Ah, Father's Day. The one day of the year when every dad gets his wish.
Breakfast in bed, time to read both sports pages, no chores to do or crises to solve, steak and seafood for dinner, all followed by an evening at the ball-park - with lots of hugs and appreciation from the kids throughout the day.That's what I was expecting, anyway.
I did have one Father's Day like that. I think. But it wasn't this one.
No, my wife informed me months ago, I wouldn't be sleeping until noon and hanging around the house, unshaven, in dirty sweatpants watching meaningless regular-season baseball games all day. Not this year. No worry-free 24 hours for me, no sir.
On the most sacred day of the year for this dad, our entire family would be . . . camping in the wilderness!
Instead of sleeping soundly in his own bed, this lazy sportsman would spend Father's Day Eve freezing in a borrowed sleeping bag, waking every two hours to walk the kids to the outhouse, swatting bugs, fending off bears and Sasquatch, suffering with sunburn and maybe a snake bite, squeezing out rain-soaked clothes and constantly re-securing the tent to keep it from caving in on us.
I'd rise at the crack of dawn, start a fire with two sticks and dry leaves, walk two miles to a creek for water I'd have to boil for hours, maybe find a few leftover berries that weren't good enough for the squirrels and have nowhere but open space to send the girls when they need a timeout.
That's what I was expecting, anyway.
Family camping trips, you see, are the reason I entered the labor force at 14. My 17-hour Saturday shifts got me out of those miserable weekend marches into remote, mosquito-infested Alaskan campgrounds, where I'd spend two days washing dishes with cloudy water, listening to my stepdad snore and being annoyed by my younger siblings.
The only amenities at those campsites were the faded signs that read, "No amenities." A good campsite in Alaska was one that wasn't buried in snow, at least not so much snow that you couldn't find it.
I'm not entirely convinced we actually went to real campgrounds back then. I think my mom just picked a dirt road, drove 30 miles and then backed over some foliage. Thanks to permafrost, nothing grew high enough that it couldn't be flattened with one good stomp on the station wagon's accelerator.
Campsites in Utah, as I pleasantly discovered, are more modern and fully equipped. Unlike a certain interstate I know, the campground road was evenly paved. Not only was there a working faucet on our campsite, but electrical outlets, too! I could've brought the TV!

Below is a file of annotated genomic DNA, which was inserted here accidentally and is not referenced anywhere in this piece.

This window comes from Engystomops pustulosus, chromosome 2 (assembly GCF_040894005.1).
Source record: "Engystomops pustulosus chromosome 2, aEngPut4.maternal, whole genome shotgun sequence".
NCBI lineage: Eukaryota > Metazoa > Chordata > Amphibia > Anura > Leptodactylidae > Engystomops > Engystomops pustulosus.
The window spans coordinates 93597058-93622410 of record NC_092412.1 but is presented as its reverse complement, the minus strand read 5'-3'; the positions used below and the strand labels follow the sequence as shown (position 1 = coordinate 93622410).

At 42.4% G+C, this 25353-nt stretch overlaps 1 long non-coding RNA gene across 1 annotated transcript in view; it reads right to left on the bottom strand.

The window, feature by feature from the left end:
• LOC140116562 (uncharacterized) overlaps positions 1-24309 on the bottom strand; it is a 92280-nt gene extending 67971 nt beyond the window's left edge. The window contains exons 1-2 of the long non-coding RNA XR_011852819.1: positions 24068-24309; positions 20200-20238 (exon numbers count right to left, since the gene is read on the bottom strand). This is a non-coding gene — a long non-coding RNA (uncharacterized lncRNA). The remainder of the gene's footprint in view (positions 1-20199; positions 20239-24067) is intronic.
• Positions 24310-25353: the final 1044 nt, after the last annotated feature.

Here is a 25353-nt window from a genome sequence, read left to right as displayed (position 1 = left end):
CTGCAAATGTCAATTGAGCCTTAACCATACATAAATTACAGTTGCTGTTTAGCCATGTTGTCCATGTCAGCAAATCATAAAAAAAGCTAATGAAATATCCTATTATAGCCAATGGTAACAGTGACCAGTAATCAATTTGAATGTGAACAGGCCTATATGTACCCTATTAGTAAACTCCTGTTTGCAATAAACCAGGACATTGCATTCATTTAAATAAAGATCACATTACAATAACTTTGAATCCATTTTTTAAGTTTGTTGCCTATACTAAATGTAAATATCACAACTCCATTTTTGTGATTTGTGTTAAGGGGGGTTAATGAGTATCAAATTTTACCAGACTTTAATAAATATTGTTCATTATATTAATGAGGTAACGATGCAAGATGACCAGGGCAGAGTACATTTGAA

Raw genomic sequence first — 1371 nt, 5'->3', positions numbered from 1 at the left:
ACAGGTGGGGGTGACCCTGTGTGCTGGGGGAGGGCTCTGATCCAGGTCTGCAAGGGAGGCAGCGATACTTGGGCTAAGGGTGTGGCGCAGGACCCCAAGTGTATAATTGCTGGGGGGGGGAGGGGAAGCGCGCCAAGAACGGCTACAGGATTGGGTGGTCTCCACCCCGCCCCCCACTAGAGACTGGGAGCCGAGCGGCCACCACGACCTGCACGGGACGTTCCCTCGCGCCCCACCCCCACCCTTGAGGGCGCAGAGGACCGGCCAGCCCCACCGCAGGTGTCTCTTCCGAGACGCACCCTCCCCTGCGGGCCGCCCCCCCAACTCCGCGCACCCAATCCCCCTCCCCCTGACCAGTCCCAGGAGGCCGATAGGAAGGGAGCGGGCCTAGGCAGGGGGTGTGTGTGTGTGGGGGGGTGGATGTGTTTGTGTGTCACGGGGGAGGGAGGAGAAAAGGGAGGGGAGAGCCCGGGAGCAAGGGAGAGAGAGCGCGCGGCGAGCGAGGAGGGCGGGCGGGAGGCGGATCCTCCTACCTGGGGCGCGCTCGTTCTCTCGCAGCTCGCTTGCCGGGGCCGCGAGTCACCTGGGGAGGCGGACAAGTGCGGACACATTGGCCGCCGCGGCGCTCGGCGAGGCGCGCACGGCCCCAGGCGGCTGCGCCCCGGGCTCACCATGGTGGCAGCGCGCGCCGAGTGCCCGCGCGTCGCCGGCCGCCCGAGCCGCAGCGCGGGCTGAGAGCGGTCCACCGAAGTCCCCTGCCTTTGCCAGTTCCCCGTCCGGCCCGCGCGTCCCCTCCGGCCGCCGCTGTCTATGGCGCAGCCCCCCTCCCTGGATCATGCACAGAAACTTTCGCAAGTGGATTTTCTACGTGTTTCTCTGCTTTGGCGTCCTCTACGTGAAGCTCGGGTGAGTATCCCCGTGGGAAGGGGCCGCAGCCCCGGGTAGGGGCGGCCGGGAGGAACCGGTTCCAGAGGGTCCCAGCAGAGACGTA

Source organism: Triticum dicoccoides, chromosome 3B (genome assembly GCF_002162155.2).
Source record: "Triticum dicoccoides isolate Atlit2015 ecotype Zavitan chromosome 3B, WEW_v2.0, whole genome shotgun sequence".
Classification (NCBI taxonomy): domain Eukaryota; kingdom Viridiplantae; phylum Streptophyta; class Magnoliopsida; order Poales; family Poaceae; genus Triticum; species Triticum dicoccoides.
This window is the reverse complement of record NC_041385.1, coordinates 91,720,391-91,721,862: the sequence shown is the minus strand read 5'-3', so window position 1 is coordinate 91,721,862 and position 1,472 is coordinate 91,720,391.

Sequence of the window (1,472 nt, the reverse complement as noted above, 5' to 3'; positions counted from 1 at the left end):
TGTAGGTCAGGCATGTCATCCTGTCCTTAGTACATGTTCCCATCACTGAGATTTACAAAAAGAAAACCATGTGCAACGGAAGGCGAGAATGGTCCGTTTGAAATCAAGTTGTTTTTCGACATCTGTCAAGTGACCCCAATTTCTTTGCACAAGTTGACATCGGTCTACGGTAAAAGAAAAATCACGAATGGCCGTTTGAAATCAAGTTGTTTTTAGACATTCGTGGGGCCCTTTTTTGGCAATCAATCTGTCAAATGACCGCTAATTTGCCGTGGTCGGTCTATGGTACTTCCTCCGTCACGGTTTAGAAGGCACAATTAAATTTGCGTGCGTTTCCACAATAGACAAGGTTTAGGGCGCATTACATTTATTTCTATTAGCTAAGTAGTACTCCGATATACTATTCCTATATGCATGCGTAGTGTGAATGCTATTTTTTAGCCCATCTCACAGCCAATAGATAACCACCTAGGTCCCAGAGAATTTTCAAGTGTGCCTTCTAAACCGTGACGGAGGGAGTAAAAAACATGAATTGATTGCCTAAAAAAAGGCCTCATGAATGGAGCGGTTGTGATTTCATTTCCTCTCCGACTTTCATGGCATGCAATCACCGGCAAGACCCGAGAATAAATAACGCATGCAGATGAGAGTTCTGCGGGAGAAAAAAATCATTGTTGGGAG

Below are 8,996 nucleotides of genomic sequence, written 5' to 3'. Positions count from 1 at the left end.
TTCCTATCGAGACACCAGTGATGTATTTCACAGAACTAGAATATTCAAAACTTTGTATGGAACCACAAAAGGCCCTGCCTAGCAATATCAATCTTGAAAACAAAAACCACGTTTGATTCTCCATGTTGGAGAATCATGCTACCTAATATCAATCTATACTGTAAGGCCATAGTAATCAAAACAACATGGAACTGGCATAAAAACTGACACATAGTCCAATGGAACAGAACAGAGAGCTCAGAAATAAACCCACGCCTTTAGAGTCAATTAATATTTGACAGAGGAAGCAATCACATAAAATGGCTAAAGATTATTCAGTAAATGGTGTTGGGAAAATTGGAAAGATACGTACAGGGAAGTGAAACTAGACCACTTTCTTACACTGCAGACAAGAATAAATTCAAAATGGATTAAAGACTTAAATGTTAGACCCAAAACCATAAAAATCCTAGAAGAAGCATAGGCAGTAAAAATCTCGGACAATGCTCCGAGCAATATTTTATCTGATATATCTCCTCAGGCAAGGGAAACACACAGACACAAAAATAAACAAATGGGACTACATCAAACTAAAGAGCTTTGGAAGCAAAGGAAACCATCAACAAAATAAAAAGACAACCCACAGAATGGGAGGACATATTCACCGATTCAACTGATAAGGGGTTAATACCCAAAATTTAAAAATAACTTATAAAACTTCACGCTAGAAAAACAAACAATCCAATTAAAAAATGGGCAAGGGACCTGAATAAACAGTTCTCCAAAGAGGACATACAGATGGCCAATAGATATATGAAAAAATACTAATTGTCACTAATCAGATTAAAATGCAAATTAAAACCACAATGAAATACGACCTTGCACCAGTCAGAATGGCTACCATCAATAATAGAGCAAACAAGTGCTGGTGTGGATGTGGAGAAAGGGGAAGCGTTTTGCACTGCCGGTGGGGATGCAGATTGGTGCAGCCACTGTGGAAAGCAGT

One of the worst parts about those Alaska camping trips was not knowing anyone except my folks and siblings. This Father's Day, our family shared a campsite with another couple and their kids, and five other families we know camped nearby. As my 7-year-old daughter said gleefully, "It's like all of our friends live in the same neighborhood."
And truly, it was. Camping was not a boring, tedious inconvenience. It was a nonstop party. Camping wasn't about being filthy, unwashed and uncomfortable - although I was filthy and unwashed upon return - it was about being away from the city, away from deadlines and editors, close to nature and surrounded by the people I love most.
Without all the distractions of everyday life, it was possible to hold lengthy conversations, particularly with my own children, and to think. And sleep late.
The couples with kids in diapers didn't have it easy. Scraped knees were commonplace, not all the kids could stay upright or even awake for an entire hike, and poison ivy was everywhere.
But the enjoyment of being in an outdoor environment with the family and friends far outweighed the subtle disruptions. My wife and kids showed me I really can go three days without washing my hair, and that we've really been missing out on something. There will be many more family camping trips in the future, no doubt about it - perhaps even next Father's Day.
And to top it all off, we ended the weekend with an evening at the ballpark. The Buzz blew an 8-0 lead, but a guy can't have everything. A loving family who can help Dad overcome past trauma and preconceived notions is good enough for me.